Thursday, March 22, 2012

A Blast From the Past: The Clue in the Old Album

Growing up, I was a big Nancy Drew fan. My mom got me hooked when she gave me her 5-6 volume set from the 1950s. From that moment on I devoured the mysteries starring the girl detective like they were going out of style--every birthday and Christmas saw at least one Nancy Drew title on my list. I've been reluctant to reread any of these beloved mysteries for fear that they wouldn't hold up so well now that I'm a grown up. But--I signed up for the Birth Year Challenge Honors Edition and needed books from 1947 (my mom's birth year), so I decided to see which Nancy Drew book came out in that year and give it a reread. I thought it appropriate to read at least one Nancy book in honor of mom--since that's really how this love affair with books started--and, so, this is my first candle on Mom's Birth Year Challenge cake.

The Clue in the Old Album
--in which Nancy goes to a violin concert, observes a man steal an older woman's purse, runs after him, recovers the purse (but not its contents), and winds up on a hunt for a lost doll and a young girl's missing father who happens to be a gypsy. In the course of her adventures, Nancy gets poisoned and kidnapped (not on the same day), takes an impromptu trip to New York City where she just happens to be able to meet the violinist from the concert who introduces her to a famous gypsy actress, AND she and her friends Bess & George buy a little sailboat and win the first-ever "girls" boat race. Just your typical small-town girl's life. :-)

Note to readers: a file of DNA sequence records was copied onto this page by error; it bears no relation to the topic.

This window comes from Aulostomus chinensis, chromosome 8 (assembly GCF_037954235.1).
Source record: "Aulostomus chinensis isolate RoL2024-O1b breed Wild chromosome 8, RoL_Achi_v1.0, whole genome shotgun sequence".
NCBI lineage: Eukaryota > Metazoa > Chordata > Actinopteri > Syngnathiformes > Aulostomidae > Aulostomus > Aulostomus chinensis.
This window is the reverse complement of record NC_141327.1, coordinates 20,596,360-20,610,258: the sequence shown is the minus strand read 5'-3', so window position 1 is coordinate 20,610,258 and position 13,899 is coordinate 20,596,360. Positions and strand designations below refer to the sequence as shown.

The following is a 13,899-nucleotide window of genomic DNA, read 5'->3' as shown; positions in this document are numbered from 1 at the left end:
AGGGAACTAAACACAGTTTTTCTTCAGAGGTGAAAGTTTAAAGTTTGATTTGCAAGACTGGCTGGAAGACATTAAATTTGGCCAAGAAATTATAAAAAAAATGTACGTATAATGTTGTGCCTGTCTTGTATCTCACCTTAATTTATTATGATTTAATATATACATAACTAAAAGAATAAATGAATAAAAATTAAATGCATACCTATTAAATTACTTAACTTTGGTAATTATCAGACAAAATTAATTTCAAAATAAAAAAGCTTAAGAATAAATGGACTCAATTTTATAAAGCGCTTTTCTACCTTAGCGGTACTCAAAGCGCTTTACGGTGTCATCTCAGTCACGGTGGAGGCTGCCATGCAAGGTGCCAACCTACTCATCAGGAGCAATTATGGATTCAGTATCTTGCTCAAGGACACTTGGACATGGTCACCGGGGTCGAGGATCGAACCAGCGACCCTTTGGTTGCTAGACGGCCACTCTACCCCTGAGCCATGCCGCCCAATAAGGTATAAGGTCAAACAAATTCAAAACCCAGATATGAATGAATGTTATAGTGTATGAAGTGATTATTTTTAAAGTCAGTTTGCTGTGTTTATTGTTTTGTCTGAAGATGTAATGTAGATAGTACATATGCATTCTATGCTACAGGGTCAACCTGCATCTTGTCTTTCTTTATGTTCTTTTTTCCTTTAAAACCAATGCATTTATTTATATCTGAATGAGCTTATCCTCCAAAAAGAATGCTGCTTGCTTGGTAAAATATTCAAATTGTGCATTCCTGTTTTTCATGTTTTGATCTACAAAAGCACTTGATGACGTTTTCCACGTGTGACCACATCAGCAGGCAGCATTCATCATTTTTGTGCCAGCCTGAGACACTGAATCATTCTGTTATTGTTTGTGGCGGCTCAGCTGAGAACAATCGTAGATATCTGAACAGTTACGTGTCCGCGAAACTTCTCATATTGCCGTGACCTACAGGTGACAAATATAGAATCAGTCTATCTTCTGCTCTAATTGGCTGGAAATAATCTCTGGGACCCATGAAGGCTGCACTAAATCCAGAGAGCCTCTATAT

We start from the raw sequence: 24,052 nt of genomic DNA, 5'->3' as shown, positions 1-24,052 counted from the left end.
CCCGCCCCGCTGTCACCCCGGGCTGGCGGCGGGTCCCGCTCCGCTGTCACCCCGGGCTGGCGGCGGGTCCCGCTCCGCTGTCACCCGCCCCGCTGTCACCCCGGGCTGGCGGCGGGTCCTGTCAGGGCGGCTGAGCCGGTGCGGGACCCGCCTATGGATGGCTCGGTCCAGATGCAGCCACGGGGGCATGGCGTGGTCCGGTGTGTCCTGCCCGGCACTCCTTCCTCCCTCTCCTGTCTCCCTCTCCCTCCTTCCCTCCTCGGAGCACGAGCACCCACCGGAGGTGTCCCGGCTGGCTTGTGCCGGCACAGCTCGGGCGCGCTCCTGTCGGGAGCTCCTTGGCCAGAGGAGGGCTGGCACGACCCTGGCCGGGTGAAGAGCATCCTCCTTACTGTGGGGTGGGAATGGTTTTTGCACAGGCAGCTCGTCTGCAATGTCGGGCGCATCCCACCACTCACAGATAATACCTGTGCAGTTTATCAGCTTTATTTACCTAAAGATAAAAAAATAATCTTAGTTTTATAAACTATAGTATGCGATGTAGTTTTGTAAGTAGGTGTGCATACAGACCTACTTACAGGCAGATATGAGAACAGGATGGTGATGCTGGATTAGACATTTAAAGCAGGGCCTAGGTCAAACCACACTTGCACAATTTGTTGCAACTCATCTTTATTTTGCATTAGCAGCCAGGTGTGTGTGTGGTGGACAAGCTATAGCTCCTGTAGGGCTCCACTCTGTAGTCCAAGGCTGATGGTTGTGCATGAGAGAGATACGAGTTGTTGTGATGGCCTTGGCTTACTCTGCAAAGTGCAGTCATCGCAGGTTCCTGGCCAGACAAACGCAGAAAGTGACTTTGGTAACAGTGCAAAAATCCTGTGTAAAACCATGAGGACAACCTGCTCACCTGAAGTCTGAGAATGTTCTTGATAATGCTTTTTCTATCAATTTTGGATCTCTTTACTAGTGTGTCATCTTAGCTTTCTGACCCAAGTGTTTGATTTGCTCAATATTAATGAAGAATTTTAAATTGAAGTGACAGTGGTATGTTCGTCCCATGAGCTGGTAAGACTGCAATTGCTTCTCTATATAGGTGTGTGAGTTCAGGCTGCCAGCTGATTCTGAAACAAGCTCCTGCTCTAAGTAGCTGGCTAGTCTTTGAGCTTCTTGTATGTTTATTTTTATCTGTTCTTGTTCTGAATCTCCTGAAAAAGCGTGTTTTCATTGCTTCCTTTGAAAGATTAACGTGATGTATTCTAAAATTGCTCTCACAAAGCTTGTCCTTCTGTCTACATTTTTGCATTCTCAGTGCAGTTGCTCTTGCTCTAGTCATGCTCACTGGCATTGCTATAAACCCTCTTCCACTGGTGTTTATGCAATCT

So, yeah. Totally unrealistic. But absolutely fun and exciting for young girls...and not too bad for a middle-aged girl doing a bit of nostalgia. As I've said previously here on My Reader's Block, I've seen critiques of the Nancy Drew stories--all about how it wasn't healthy to entice girls with a heroine who seemed to have all the money in the world and a dad who let her do anything. You know, those things never occurred to me. I never thought, "Gee, I wish I was rich like Nancy" or "I wish Dad would let me do whatever because Nancy can do everything." Yeah, I admit it, I wanted a blue roadster (for that matter, I still do), but not as a thing to possess. For me, that blue roadster represented adventure. Anything might happen when you set out on an ordinary day in your blue roadster. And, for Nancy, anything did.

This particular story was never one of my favorite, favorites. I'm not sure what I rated it then, but I suspect it would be the three stars that I'm assigning it now. Decent mystery, good adventure. A nice trip down memory lane.


Gina @ Hott Books said...


Danielle said...

My mom was the one who introduced them to me, too. I believe I only ever read and owned the first 20.

I'm 26 now and re-read a couple of them a few years ago and the writing is definitely geared toward a younger audience. I never thought she was a bad role model that made me wish I was rich and had no parental restrictions. But I did want to find hidden passages or secret clues to solve mysteries. They were just enjoyable adventures.

And at 10-12 (when I read them), 18 seemed so old and wise and independent to be able to do all of those things Nancy did!

Anonymous said...

I love Nancy Drew! I've been collecting all the yellow hardcovers. I've got quite a few, but nowhere near all of them yet!

Ryan said...

I'm getting ready to read the second book in the series now.